The 9th UN University Scholars Leadership Symposium (USLS) took place at the Office of the United Nations in Bangkok, Thailand, from 1 to 7 August 2018. The theme “Inspiring Confidence, Inspiring Change” drew 1,057 delegates from 87 countries, and I was one of them. In May, I decided to apply for the QUT Business School Sponsorship to attend the event. I am studying a Master of Business majoring in International Business and hold a Bachelor of International Relations. I have long used reports by the United Nations and related institutions for university projects, news writing and market research work, but I wanted to learn more about the day-to-day activities of the UN that aim to stimulate economic development, respect for human rights and preservation of the environment. It is not often that we get to say that our expectations were exceeded, but in my case, the USLS gave me more than I could have asked for.
Thailand’s capital city was the location of this year’s USLS. Thailand is a beautiful, tropical getaway in the minds of most and Bangkok is its cultural capital. The delegates were on a tight schedule, but timely arrivals allowed for visits to the gems of the old city, such as the Royal Palace and the Temple of the Reclining Buddha. In the evenings, many enjoyed outings to Bangkok’s quirky night markets and elaborate shopping malls. Bangkok was welcoming to all 1,057 delegates, and this shone through at the symposium, where we were received by the Mahidol University College of Music and were bid goodbye by traditional Thai dancers.
While it was nice to have some fellow QUT students there with me, making new friends was easy. The atmosphere was relaxed, and everybody was looking to share which humanitarian issues they are passionate about. Over the short duration of the USLS, I have forged what I know will be lasting friendships with delegates from Mexico, Kenya, Japan, China, as well as closer to home in other parts of Australia. All of these people came with a passion, from ethical supply chains to bettering the lives of people with disabilities to helping people who have been displaced by natural or man-made catastrophes. Like myself, they felt the benefits of being able to discuss these issues with inspiring speakers and panellists. And that is why I want to share the topics discussed by the speakers who taught me the most.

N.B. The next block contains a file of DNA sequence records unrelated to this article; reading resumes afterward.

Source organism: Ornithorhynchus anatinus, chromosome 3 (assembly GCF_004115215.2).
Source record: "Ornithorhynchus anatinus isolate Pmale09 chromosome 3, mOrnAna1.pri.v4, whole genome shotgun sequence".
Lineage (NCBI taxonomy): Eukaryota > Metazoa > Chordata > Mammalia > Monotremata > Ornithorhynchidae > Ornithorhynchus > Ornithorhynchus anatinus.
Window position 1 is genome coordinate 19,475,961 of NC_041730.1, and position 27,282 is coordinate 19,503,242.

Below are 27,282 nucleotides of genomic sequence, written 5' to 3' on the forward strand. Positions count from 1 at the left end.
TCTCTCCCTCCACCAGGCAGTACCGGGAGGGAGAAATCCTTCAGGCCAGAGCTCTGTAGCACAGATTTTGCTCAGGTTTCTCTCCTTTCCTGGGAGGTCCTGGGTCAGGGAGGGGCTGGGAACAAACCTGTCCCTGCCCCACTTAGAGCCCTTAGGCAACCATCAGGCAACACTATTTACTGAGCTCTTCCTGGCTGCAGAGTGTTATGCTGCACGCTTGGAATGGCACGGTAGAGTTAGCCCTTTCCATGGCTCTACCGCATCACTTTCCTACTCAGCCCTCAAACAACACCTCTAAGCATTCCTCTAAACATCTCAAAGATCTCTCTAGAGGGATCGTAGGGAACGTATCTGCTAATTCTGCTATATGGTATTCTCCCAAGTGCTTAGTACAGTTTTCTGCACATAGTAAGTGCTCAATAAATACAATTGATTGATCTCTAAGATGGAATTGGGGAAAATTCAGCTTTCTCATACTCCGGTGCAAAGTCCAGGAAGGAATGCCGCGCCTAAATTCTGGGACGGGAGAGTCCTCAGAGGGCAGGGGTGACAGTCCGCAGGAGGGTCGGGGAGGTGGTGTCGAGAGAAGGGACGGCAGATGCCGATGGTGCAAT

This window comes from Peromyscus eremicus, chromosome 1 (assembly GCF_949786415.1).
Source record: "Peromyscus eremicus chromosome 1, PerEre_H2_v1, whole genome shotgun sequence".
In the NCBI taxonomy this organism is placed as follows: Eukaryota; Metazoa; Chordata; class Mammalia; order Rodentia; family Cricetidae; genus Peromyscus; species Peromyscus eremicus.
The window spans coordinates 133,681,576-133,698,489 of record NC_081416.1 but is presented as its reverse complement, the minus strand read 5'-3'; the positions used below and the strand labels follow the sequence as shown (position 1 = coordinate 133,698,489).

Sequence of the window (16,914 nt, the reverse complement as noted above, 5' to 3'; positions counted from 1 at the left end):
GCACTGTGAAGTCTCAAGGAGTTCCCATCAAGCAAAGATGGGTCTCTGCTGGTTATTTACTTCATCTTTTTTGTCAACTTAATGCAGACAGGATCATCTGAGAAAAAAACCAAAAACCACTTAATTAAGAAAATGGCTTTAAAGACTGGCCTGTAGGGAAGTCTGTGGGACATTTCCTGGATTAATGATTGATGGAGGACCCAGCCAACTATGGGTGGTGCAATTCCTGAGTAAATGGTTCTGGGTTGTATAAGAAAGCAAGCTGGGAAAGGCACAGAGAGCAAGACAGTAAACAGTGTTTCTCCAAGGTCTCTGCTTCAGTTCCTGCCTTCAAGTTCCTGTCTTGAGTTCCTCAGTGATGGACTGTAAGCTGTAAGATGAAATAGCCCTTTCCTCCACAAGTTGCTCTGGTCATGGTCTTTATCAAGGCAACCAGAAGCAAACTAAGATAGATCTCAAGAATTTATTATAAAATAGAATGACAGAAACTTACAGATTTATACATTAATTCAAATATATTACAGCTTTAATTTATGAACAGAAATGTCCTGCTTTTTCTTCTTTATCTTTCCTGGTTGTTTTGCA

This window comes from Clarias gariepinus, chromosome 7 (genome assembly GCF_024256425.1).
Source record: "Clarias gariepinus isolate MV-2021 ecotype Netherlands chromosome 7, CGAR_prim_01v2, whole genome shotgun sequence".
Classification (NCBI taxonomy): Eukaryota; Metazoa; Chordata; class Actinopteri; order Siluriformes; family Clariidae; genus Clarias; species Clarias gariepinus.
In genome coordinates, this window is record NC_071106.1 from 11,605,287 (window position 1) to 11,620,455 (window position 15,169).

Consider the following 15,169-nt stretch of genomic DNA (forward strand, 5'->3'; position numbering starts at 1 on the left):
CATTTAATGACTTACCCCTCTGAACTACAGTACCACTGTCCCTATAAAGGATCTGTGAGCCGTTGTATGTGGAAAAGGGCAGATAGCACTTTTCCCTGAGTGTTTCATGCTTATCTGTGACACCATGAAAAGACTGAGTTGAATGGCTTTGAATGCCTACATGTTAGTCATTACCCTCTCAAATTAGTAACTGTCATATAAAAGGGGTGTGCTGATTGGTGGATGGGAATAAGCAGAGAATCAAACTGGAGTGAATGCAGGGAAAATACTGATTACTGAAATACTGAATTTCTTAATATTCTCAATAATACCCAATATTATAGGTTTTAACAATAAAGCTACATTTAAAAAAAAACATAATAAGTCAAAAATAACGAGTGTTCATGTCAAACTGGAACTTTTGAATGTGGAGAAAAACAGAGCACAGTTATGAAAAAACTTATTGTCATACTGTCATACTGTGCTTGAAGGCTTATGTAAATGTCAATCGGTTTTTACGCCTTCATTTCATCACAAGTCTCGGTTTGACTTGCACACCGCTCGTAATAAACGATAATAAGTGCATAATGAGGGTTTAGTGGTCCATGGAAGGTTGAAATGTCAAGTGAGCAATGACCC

Kishore Mahbubani – Former Secretary General of the UN Security Council
Mahbubani is a professor at the National University of Singapore, author and former Singaporean ambassador to the UN. On the first day of the symposium, he spoke about the role of multilateral institutions in monitoring the behaviour of states. Multilateral institutions like the European Union, ASEAN, World Trade Organisation, World Bank and indeed the UN play an important role in how countries interact and collaborate. Mahbubani addressed the fact that these institutions, particularly the UN, face constant criticism due to their limitations in creating binding obligations on matters concerning human rights and the environment. But, as he put it, “there is no alternative to the UN when it comes to saving the world”. Indeed, when it comes to creating alignment on issues that affect or will affect the world as a whole, no institution has been more successful than the UN.
Geraldine Cox – Founder of Sunrise Cambodia
Cox is a former Australian diplomat who has dedicated her life to helping disadvantaged children in the Southeast Asian country of Cambodia. While the atrocities of the Khmer Rouge are now a thing of the past, the country still faces many challenges as a result of the genocide of its’ educated and wealthy population over the years of 1975 to 1979. Today, issues of poverty and organised crime remain widespread and often affect children, who are sold into begging rings or exploited through labour or prostitution. Cox aims to rescue children from these paths of life and provide them with a home, access to medical care and education. Many of these children then go on to complete university studies or vocational training, allowing them to break the cycle of poverty themselves. Creating change where it is needed most has been challenging for Cox. It confronted her with things that were difficult to accept and process, but she is clear about one thing: there is nowhere in the world where she would rather be.
John Wood – Founder of Room to Read
Wood left his corporate job in the United States after his holiday in mountainous Nepal saw him visit a school with a library where not a single book was to be found. As a kid he had been an avid reader, and the fact that there were children who had never even seen a book bothered him deeply. He founded Room to Read, a charity that aims to provide children’s books with culture-specific, non-politicised content to schools around the world, from the remote villages of Nepal, to the Syrian refugee camps in Jordan to the plains of Africa. Moreover, the organisation trains and empowers local people to be able to take on the role of teachers. Wood’s philosophy on humanitarian work is straightforward and incorporates his business aptitudes: do not create more NGO’s but make existing NGO’s scalable and replicable in order to have a greater impact on a greater number of people.
The 10th University Scholars Leadership Symposium will take place in a different location in the Asia Pacific. The location was announced at the closing ceremony at the USLS in Bangkok, but, I have decided to leave this a mystery for you… If you are a business student who cares about making the world a better place, keep an eye out for next year’s sponsorship.
If you are still curious to know more, click here for the video of the symposium by Humanitarian Affairs Asia.